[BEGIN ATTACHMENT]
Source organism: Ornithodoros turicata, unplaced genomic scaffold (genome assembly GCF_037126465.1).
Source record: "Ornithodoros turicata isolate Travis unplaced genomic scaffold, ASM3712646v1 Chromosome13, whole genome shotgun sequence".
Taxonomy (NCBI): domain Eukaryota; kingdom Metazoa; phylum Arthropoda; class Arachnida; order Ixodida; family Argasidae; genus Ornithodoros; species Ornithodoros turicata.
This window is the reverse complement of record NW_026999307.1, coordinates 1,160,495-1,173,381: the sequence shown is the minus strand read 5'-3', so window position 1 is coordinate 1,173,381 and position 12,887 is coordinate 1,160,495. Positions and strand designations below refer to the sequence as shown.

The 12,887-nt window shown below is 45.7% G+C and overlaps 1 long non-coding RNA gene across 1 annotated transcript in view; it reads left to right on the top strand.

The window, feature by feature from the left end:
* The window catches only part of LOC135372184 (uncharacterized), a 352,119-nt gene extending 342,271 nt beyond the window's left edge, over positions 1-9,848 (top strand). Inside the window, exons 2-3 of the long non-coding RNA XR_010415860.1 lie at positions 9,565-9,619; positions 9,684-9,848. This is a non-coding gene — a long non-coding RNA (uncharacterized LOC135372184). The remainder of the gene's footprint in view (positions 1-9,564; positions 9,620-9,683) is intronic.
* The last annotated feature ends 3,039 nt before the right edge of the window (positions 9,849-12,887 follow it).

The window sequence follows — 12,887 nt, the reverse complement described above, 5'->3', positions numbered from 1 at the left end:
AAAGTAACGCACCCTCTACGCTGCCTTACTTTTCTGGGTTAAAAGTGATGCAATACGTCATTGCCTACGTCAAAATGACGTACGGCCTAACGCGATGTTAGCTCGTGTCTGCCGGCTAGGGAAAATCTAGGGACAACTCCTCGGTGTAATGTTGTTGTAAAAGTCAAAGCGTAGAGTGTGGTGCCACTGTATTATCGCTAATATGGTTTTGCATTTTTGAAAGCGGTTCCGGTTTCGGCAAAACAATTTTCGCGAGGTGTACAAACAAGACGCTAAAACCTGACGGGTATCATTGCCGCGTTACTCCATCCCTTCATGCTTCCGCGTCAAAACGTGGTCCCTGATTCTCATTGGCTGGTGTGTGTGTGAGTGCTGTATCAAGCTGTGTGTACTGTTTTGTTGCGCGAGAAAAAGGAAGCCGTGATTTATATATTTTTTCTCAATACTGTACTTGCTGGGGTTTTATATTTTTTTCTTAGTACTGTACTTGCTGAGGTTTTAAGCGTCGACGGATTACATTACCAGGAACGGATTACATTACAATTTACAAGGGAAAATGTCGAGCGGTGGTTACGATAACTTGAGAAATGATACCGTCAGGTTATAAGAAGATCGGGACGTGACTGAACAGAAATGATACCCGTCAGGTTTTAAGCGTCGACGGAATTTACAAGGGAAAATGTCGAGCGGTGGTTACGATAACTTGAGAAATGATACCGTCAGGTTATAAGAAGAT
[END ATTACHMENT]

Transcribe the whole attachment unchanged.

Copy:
Source organism: Ornithodoros turicata, unplaced genomic scaffold (genome assembly GCF_037126465.1).
Source record: "Ornithodoros turicata isolate Travis unplaced genomic scaffold, ASM3712646v1 Chromosome13, whole genome shotgun sequence".
Taxonomy (NCBI): domain Eukaryota; kingdom Metazoa; phylum Arthropoda; class Arachnida; order Ixodida; family Argasidae; genus Ornithodoros; species Ornithodoros turicata.
This window is the reverse complement of record NW_026999307.1, coordinates 1,160,495-1,173,381: the sequence shown is the minus strand read 5'-3', so window position 1 is coordinate 1,173,381 and position 12,887 is coordinate 1,160,495. Positions and strand designations below refer to the sequence as shown.

The 12,887-nt window shown below is 45.7% G+C and overlaps 1 long non-coding RNA gene across 1 annotated transcript in view; it reads left to right on the top strand.

The window, feature by feature from the left end:
* The window catches only part of LOC135372184 (uncharacterized), a 352,119-nt gene extending 342,271 nt beyond the window's left edge, over positions 1-9,848 (top strand). Inside the window, exons 2-3 of the long non-coding RNA XR_010415860.1 lie at positions 9,565-9,619; positions 9,684-9,848. This is a non-coding gene — a long non-coding RNA (uncharacterized LOC135372184). The remainder of the gene's footprint in view (positions 1-9,564; positions 9,620-9,683) is intronic.
* The last annotated feature ends 3,039 nt before the right edge of the window (positions 9,849-12,887 follow it).

The window sequence follows — 12,887 nt, the reverse complement described above, 5'->3', positions numbered from 1 at the left end:
AAAGTAACGCACCCTCTACGCTGCCTTACTTTTCTGGGTTAAAAGTGATGCAATACGTCATTGCCTACGTCAAAATGACGTACGGCCTAACGCGATGTTAGCTCGTGTCTGCCGGCTAGGGAAAATCTAGGGACAACTCCTCGGTGTAATGTTGTTGTAAAAGTCAAAGCGTAGAGTGTGGTGCCACTGTATTATCGCTAATATGGTTTTGCATTTTTGAAAGCGGTTCCGGTTTCGGCAAAACAATTTTCGCGAGGTGTACAAACAAGACGCTAAAACCTGACGGGTATCATTGCCGCGTTACTCCATCCCTTCATGCTTCCGCGTCAAAACGTGGTCCCTGATTCTCATTGGCTGGTGTGTGTGTGAGTGCTGTATCAAGCTGTGTGTACTGTTTTGTTGCGCGAGAAAAAGGAAGCCGTGATTTATATATTTTTTCTCAATACTGTACTTGCTGGGGTTTTATATTTTTTTCTTAGTACTGTACTTGCTGAGGTTTTAAGCGTCGACGGATTACATTACCAGGAACGGATTACATTACAATTTACAAGGGAAAATGTCGAGCGGTGGTTACGATAACTTGAGAAATGATACCGTCAGGTTATAAGAAGATCGGGACGTGACTGAACAGAAATGATACCCGTCAGGTTTTAAGCGTCGACGGAATTTACAAGGGAAAATGTCGAGCGGTGGTTACGATAACTTGAGAAATGATACCGTCAGGTTATAAGAAGAT